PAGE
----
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Early Duluth underdogs find victory: 1924 Duluth Kelleys vs. Green Bay Packers

John Patrick “Jack” Underwood takes the screen pass from Cobb Rooney. He shrugs off the would-be tackler Curly Lambeau and leaps for the goal line. Duluth leads 6-3 over the Green Bay Packers, according to Leatherheads of the North, by Chuck Frederick.

It’s September 27, 1924, and the game between the Green Bay Packers and the Duluth Kelleys is a day away. A five-pound bag of pure cane sugar is 41 cents. Coffee in a one-pound tin is 48 cents at the new Piggly Wiggly on 130-132 West First St.

Tickets are $1.36 for men and 90 cents for women, according to a Duluth News Tribune article published September 27, 1924.

The Kelley-Duluth football team entered the professional league on July 2, 1923, with a down payment of $250. The team was named after the hardware store that sat on Superior Street.

Hundreds of former high school and college stars from northern Minnesota and Wisconsin turned out to try and acquire one of the 16 available and valuable spots on the team.

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This muddy photo, scanned from a yellowed and faded newspaper, once belonged to Eskimos’ owner Ole Haugsrud. It shows the 1924 Kelley-Duluth Hardware football team, which became the Duluth Eskimos in 1926. Top row, from left: Sam Kearnes (trainer), Wally Gilbert, Dewey Scanlon (manager), and M. C. Gebert (president); middle, from left: Art Johnson, Joe Sternaman (coach and quarterback), Allen McDonald, Russell Method, Bunk Harris, Bill Rooney, and Roddy Dunn; bottom from left: Joe Rooney, Howard Kiley, Max Morris, “Doc” Williams, Joe Madigan, Bill Stein, Ted (Ira) Haaven, Dick O’Donnell; at bottom center is Bill Bloedel, the team mascot. Photo by Dick Palmer

 

As the last few minutes tick off the clock, the smell of victory is in the air at Athletic Park, the home of the Duluth Kelleys. The Kelleys miss two drop kicks and the Packers have a chance to win, due in part to Duluth player Bill Stein.

Stein, the center-guard-tackle receives a 50-yard penalty for “slugging.” A 5-yard penalty for stalling is allowing the drive to continue and kill all hope for the Kelleys.

The Green Bay Packers were coming off of a 7-2-1 season. They had won their last five games by a combined score of 58-7. All year, they gave up a mind-boggling 34 points.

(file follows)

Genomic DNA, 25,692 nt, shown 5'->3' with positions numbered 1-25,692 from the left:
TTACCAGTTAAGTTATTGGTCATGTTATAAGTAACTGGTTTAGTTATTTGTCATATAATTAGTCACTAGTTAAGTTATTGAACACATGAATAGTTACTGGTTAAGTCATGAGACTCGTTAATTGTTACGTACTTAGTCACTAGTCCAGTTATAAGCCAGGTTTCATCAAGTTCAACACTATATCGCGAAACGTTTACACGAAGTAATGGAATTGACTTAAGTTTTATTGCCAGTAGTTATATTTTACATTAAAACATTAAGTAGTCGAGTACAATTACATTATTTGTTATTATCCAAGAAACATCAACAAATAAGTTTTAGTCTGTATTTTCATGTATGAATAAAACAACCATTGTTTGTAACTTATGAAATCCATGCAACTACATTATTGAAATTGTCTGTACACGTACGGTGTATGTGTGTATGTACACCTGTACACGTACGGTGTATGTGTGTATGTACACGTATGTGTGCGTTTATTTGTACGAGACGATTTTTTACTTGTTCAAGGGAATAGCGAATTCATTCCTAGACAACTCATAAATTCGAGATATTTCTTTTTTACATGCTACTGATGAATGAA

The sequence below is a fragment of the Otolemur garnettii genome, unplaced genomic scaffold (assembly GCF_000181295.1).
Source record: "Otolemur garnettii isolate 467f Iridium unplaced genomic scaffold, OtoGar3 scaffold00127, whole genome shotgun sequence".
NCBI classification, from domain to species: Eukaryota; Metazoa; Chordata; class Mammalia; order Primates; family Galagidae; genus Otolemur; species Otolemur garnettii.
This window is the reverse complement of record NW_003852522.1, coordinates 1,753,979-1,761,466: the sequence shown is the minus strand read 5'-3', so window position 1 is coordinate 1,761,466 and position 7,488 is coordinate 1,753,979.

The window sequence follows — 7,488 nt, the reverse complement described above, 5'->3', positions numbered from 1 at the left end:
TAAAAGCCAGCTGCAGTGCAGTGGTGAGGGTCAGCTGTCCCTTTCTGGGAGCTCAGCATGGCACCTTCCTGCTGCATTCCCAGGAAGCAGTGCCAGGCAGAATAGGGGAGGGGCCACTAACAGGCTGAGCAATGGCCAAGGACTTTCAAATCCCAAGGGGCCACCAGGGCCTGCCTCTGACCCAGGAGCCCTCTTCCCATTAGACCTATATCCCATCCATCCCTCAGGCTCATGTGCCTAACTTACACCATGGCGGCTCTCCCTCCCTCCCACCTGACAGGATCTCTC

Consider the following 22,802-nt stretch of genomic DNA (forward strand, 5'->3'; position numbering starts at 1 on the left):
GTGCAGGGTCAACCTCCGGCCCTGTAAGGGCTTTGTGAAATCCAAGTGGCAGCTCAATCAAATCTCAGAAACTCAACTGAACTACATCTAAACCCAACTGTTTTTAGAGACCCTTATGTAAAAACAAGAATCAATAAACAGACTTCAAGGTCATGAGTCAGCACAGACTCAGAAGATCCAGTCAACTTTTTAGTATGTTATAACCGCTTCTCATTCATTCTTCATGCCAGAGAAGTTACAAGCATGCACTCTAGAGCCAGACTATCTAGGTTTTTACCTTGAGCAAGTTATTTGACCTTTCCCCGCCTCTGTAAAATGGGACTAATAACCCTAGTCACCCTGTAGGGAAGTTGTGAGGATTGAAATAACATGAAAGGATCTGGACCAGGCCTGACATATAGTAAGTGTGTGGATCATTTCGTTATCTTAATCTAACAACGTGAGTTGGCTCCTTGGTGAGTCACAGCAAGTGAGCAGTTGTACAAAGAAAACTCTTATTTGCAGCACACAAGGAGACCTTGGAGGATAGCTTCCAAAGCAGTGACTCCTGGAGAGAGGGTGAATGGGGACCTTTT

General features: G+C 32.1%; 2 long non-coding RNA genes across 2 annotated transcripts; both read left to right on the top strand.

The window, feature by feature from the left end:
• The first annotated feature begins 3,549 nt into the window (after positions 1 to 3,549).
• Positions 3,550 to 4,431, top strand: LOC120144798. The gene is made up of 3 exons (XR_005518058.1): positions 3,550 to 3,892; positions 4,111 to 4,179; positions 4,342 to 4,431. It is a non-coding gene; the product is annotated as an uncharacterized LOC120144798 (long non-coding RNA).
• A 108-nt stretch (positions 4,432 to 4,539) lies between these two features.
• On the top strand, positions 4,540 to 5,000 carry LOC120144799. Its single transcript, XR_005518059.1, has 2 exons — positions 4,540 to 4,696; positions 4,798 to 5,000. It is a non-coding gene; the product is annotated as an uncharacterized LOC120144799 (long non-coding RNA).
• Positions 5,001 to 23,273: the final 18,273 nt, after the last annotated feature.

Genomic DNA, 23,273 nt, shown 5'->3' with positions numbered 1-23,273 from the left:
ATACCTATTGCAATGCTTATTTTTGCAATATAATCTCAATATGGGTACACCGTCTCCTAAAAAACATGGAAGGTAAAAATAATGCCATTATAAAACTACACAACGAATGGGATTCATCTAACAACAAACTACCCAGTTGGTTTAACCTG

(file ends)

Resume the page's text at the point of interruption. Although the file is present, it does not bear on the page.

It’s September 28 at Athletic Park. On a picture perfect day, the crowd of 3,000 is set for the opening game of the season.

The first half is an endless barrage of punts for both teams. The punter for Duluth was a man named Doc Kelly, a dentist from over the bridge in Superior.

His nickname was “ Old Tooth Carpenter” and he was playing in his first professional game. He was a smaller man, only 5-foot-10-inches and 170-pounds. By contrast, on the Green Bay Packers, Cub Buck was 6-foot-3-inches and weighed 250-pounds—one of the biggest football players in the league according to the Packers’ Hall of Fame website biography on Cub Buck.

The Packers first and only score came when Kelly came under heavy pressure and was barely able to get away the punt. His kick came off at a horrible angle, and it looked certain that a touchdown was near.

Curly Lambeau, the star player, owner, and coach fumbled on a play near the goal line. Luckily, a teammate of his got on top of the ball. The Packers dodged a bullet.

Then Buck attempted to fake a drop kick, about to pitch it to Lambeau. However, the underdog Kelleys weren’t fooled, and dropped him for a 2-yard loss.

Click on the Duluth History logo to find more history on the hill.

Click on the Duluth History logo to find more history on the hill.

The Packers were beginning to get fed up with this team they were supposed to dominate. Buck put the kick through the uprights and took a 3-0 advantage at Athletic Park.

In the Duluth News Tribune it read that right after the score, “the large gallery of Duluth fans felt a sickening feeling creep over their mid-section, but it soon passed, for the Kelleys seemed to take the three points which were scored against them as the needed tonic.”

With the Kelley’s down by three, they needed a score fast. It was when Bill Rooney, Cobb’s brother, took the kick after the score 20 yards. After a couple of plays they had to kick. Then the dentist from Superior booted a booming kick 55 yards.

The Packers received the ball with momentum. Lambeau was hit fast and hard by the 6–foot-7-inch, 218-pound, Doc Williams and it caused him to fumble. Duluth recovered the ball. After two modest gains on the ground, the third play was a touchdown.

As the final ticks came off the clock, the Duluth Kelley’s were able to hold off Green Bay’s last stand.

On September 29, 1924 the headline of the Duluth News Tribune read, “Kelleys Defeat Packers in Thrilling Dope Upset”.

Going into the game, Duluth was given only a slight glimmer of hope to hold its own with the so-called “gridiron stars selected from several points in the east and the west”.

After this game, the Kelley-Duluth team would finish fourth in the final National Football League. Standing with a 5-1 record, the sole loss was at the hands of Green Bay at their home turf, Bellevue Park.

The Kelley-Duluth team would remain until 1927 when the name was changed to the Duluth Eskimos. However, this victory would be the biggest in the team’s history.


1 comment

  1. LakeVoice says:

    Thanks, Thiago. We’re with ya!

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